Articles sur Black History Month

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Textbooks often do a poor job when it comes to teaching students about slavery in the U.S. Dusan Pavlic from www.shutterstock.com

3 ways to improve education about slavery in the US

A former social studies teacher lists three ways educators and others can better understand the difficult subject of slavery in the US, including a way to hear directly from freed slaves themselves.
Educators can use story-telling to make students more politically aware. Rido/Shutterstock.com

Teaching hope during the 2020 campaign season

Election campaigns inspire hope, but they can also quickly lead to political despair. A scholar says young citizens can learn how to take positive action and stay hopeful.
Detail from Mickalene Thomas’s ‘Le Dejeuner sur l’herbe: Les trois femmes noires’ which is part of a show called ‘Femmes Noires’ currently at the Art Gallery of Ontario. The Rachel and Jean-Pierre Lehmann Collection © Mickalene Thomas

Black Canadian women artists detangle the roots of Black beauty

A recent and powerful exhibit by New York artist Mickalene Thomas at the Art Gallery of Ontario has opened the door for some deep discussions about Black Canadian women and visual representation.
Actors Laura Harrier and John David Washington humorously and believably drive home the film’s strong racial irony.

‘BlacKkKlansman’ – a deadly serious comedy

BlacKkKlansman is more than a good story: it expertly weaves together comedy with serious drama to bring the story of past racism to illuminate our present day issues.
‘…Everything Remains Raw,’ a show at the McMichael gallery blends traditional art spaces with fresh ideas from hip hop culture such as this piece by Patrick Nichols, 10013 Michie Mee, 1993.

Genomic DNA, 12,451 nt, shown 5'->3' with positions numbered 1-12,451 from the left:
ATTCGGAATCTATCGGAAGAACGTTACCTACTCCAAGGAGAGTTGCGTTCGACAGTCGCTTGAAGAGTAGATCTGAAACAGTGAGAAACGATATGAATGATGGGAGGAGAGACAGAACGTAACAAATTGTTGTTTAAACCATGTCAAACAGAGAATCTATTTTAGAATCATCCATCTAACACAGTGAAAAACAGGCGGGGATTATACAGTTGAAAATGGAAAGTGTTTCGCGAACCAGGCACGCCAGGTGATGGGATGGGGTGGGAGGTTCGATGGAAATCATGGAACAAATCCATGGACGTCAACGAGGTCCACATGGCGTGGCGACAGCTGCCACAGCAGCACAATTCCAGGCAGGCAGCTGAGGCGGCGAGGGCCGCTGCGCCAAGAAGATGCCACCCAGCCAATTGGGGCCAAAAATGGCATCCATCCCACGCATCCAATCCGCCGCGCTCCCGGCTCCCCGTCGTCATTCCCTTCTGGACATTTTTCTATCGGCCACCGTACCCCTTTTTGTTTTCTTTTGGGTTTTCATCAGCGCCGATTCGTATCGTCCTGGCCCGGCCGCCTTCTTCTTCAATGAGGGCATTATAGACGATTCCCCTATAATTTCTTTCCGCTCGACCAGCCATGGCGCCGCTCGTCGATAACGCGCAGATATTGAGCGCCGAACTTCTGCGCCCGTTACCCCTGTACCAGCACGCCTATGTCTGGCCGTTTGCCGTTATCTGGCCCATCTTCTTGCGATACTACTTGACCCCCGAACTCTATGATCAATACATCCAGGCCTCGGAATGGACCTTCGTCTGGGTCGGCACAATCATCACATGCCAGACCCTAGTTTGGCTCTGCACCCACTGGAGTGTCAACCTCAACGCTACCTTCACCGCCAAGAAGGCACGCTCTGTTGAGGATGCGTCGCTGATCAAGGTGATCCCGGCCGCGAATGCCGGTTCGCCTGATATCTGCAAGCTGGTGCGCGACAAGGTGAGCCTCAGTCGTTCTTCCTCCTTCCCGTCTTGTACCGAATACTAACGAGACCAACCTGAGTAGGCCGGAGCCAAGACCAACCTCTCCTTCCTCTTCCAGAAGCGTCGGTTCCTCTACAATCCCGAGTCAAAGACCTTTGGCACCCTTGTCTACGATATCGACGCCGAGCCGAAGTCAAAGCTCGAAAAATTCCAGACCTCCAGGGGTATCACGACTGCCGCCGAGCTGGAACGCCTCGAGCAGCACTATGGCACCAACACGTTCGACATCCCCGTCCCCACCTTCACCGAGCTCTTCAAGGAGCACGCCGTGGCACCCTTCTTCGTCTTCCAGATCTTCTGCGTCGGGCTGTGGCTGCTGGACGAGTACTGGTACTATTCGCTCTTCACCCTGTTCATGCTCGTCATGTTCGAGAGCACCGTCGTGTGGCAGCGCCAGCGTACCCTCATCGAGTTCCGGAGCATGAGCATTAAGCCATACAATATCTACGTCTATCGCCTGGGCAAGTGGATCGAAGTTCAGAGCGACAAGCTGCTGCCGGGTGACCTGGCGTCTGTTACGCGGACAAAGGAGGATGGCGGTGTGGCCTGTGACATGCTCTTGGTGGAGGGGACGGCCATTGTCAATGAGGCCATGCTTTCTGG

Hip hop culture paves the way forward

Hip hop is a vibrant cultural art form that Canadian public institutions need to embrace. Our aging institutions can get a new life by integrating hip hop with and into traditional art displays.
Killmonger, the evil villain of ‘Black Panther,’ has plans of global insurgencies to liberate Black people. (Marvel/Disney)

‘Black Panther’ villain can teach us about revolutionary history

The lead villain of Black Panther is a complex character who represents years of conflicting debates among African American leaders about how to achieve Black liberation.
The artists who first sang the legendary Canadian hip hop song “Northern Touch” 20 years ago reunited to perform at the 2018 Juno Awards. From left to right: Checkmate, Red1, Misfit, Kardinal Offishall, Choclair and Thrust. THE CANADIAN PRESS/Darryl Dyck

The Juno Awards finally celebrate hip hop, but is it too late?

The current global dominance of Canadian music on today's Billboard charts obscures the difficulties many early rap artists faced in garnering local support for this country’s hip hop music.
Letitia Wright in Black Panther. Popular discussions about the movie demonstrate a desire for representation in commercial media. (Marvel/Disney)

Black Panther roars. Are we listening?

Black Panther arrives at a moment of possibility. Its popularity demonstrates that people are crying out for chances to see themselves and their communities portrayed with dignity—as heroes.
The release of Black Panther provides the opportunity to honour the many contributions of Black style to North American fashion. (Marvel)

Black Panther: Honouring the legacy of Black style

The hype around the costumes in the film Black Panther shows a need to recognize the legacy of Black style in mainstream fashion.
Research suggests that suicides by racial and ethnic minorities are undercounted. Joseph Sohm/shutterstock.com

Suicide isn’t just a ‘white people thing’

Many cultures still experience silence and shame around mental health issues. But that doesn't mean they don't need help.

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